War, imperialism and resistance from below

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Speech to the Third Annual Conference

Of the Global Studies Association

By Prof. Jose Maria Sison

Chairman, Center for Social Studies

Utrecht, Netherlands

Brandeis University, Boston, MA, USA

24 April 2004
Dear Colleagues,
Let me thank the Global Studies Association for inviting me to speak on the occasion of its Third Annual Conference. It is an honor to speak before a distinguished assembly of scholars.
It is a pleasure and privilege to speak on a topic as urgent and highly important as “War, Imperialism and Resistance from Below” in line with the conference theme: “Globalization, Empire and Resistance.”
I shall discuss the phenomenon of war as a concomitant of modern imperialism, imperialism in the current period of so-called neoliberal economics and neo-conservative politics and the resistance of the people and some states assertive of national independence.
    1. The Phenomenon of War as Concomitant of Imperialism

Free competition capitalism reached the apex of its development in several industrial capitalist countries from 1860 to 1870. Monopoly capitalism appeared in an embryonic stage in the same decade. After the crisis of 1873, cartels emerged on a wider scale but were not yet dominant. The boom at the end of the 19th century and the economic crisis of 1900-03 made the cartels one of the foundations of economic life.

Monopoly capitalism or modern imperialism became dominant in the leading industrial capitalist countries. Industrial capital had merged with bank capital to form the finance oligarchy. The export of surplus capital began to gain importance over the export of surplus goods. The imperialist countries and their monopoly firms formed international combinations (such as cartels, syndicates, trusts and so on) against the people and against each other.
Beyond the imperialist and colonial countries, the economic hinterland of the world was divided into colonies, semi-colonies and dependent countries. These were coveted by the imperialist powers as markets, sources of cheap raw materials, fields of investment and spheres of influence.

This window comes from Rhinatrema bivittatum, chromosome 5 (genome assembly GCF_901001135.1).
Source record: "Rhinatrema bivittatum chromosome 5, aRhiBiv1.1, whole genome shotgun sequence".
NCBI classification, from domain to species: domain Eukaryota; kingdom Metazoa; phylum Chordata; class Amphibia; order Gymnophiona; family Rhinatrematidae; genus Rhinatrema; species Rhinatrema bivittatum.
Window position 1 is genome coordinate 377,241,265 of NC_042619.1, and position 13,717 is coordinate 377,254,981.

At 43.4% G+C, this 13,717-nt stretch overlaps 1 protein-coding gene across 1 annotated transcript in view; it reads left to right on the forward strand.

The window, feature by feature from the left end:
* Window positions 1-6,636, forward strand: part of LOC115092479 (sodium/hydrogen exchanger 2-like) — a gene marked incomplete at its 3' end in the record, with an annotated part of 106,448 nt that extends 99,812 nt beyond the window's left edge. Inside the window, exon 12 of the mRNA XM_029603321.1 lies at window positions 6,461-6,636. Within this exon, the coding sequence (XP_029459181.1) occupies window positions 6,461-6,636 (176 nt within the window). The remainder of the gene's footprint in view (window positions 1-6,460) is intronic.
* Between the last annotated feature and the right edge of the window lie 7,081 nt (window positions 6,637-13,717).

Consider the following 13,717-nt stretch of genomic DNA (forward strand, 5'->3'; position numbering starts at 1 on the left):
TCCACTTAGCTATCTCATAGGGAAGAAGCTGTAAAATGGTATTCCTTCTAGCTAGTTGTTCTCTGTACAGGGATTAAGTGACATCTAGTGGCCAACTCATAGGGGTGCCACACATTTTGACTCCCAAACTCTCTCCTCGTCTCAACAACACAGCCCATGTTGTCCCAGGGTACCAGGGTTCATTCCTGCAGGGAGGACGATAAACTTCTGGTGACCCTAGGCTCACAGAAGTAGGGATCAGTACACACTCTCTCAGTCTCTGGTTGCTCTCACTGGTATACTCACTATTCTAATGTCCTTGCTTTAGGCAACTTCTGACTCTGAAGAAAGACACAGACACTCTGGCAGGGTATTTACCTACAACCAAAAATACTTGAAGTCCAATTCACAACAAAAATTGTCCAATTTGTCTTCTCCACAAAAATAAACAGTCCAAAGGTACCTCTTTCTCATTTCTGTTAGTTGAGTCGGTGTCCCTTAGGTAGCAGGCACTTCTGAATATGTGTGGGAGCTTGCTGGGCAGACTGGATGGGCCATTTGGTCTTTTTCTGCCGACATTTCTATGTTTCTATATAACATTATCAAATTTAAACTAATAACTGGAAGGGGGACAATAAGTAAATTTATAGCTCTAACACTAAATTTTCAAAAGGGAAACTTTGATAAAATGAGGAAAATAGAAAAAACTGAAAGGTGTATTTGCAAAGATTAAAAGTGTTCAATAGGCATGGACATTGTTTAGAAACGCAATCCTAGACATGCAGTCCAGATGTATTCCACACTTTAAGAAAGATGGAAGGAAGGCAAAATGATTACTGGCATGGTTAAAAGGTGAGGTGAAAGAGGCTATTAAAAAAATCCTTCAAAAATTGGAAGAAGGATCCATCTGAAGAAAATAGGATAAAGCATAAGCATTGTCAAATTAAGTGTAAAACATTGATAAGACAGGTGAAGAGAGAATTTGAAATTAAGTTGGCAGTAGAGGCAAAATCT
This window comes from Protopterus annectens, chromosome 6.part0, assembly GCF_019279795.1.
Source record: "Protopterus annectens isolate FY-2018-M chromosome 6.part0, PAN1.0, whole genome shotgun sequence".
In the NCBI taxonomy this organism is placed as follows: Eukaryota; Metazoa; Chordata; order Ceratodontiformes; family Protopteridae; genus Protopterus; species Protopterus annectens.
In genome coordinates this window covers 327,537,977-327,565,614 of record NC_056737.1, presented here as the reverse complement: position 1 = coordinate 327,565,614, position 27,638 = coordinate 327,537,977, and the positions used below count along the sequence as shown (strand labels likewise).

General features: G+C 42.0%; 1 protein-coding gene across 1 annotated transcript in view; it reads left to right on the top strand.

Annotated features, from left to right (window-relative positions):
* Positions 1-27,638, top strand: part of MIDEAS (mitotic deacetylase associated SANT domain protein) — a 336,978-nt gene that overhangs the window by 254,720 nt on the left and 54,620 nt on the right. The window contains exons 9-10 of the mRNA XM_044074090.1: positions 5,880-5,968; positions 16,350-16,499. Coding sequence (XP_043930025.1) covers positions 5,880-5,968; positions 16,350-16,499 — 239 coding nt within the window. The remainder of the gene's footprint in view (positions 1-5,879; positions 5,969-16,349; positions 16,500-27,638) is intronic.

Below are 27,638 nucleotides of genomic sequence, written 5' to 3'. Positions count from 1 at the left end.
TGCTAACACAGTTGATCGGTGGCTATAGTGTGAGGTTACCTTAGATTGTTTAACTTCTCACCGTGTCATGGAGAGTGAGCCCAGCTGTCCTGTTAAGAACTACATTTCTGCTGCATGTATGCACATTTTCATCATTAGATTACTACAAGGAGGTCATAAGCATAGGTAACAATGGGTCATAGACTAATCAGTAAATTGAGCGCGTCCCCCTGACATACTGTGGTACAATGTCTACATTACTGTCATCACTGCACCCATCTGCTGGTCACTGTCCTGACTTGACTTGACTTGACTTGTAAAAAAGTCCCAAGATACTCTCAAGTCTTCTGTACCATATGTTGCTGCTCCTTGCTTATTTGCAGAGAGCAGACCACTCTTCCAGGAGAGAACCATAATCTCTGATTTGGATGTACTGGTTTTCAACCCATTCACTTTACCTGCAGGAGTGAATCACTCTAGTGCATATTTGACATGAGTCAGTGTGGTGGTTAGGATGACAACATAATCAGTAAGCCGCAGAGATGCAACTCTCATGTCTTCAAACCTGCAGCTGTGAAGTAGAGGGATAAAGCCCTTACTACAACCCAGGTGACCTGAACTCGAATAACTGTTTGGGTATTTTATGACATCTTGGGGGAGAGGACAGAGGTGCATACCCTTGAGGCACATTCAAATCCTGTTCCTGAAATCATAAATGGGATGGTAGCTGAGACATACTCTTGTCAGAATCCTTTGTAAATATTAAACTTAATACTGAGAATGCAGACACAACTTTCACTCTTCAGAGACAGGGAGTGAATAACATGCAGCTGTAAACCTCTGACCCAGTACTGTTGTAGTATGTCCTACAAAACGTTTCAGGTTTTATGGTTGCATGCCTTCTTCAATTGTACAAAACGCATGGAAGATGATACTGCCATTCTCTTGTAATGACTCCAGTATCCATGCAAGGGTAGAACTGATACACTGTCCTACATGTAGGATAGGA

After the frenzied acquisition of colonies by the chief European states in the years 1884-1900, the division of the world among imperialist and colonial powers became complete. No country could be found outside the clutches of modern imperialism and colonialism. Any newly-risen imperialist power like the United States, Germany and Japan could generate a struggle for a redivision of the world by striving to increase its share of the global economic territory and disturbing the balance of power.
The manufacturing surpluses and the ensuing crisis of overproduction in imperialist countries impelled them to compete bitterly with each other, expand economic territory and come into violent collisions that culminated in wars. Chauvinist calls and war hysteria became convenient for drawing away the consciousness of the working class, particularly the unemployed, from class struggle against the monopoly bourgeoisie.
Imperialism as the highest stage of capitalism in America and Europe, and later in Asia, became conspicuous through wars and the economic crisis in the period 1898-1914. The Spanish-American War (1898), the Anglo-Boer War (1899-1902), the Russo-Japanese War (1904-05) and the economic crisis of 1900 in Europe were the signal events in the appearance of modern imperialism on the stage of world history.